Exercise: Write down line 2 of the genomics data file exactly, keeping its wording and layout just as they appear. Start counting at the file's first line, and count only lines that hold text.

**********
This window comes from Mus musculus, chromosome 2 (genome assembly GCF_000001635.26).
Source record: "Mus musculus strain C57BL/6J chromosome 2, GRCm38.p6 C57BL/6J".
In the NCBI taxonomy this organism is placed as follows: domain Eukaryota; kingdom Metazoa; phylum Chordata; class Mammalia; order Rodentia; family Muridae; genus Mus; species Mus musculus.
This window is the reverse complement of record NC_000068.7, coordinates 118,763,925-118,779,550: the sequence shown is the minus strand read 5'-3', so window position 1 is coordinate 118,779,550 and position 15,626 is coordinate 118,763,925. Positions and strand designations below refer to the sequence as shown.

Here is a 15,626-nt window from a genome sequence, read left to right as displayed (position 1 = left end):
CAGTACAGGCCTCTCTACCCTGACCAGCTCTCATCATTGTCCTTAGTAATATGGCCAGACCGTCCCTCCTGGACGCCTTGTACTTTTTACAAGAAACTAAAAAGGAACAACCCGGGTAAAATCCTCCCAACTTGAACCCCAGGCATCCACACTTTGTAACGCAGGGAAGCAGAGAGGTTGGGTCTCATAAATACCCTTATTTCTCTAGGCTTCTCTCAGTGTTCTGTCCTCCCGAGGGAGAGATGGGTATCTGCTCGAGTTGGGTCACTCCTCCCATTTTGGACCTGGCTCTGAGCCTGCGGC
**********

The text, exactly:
Source record: "Mus musculus strain C57BL/6J chromosome 2, GRCm38.p6 C57BL/6J".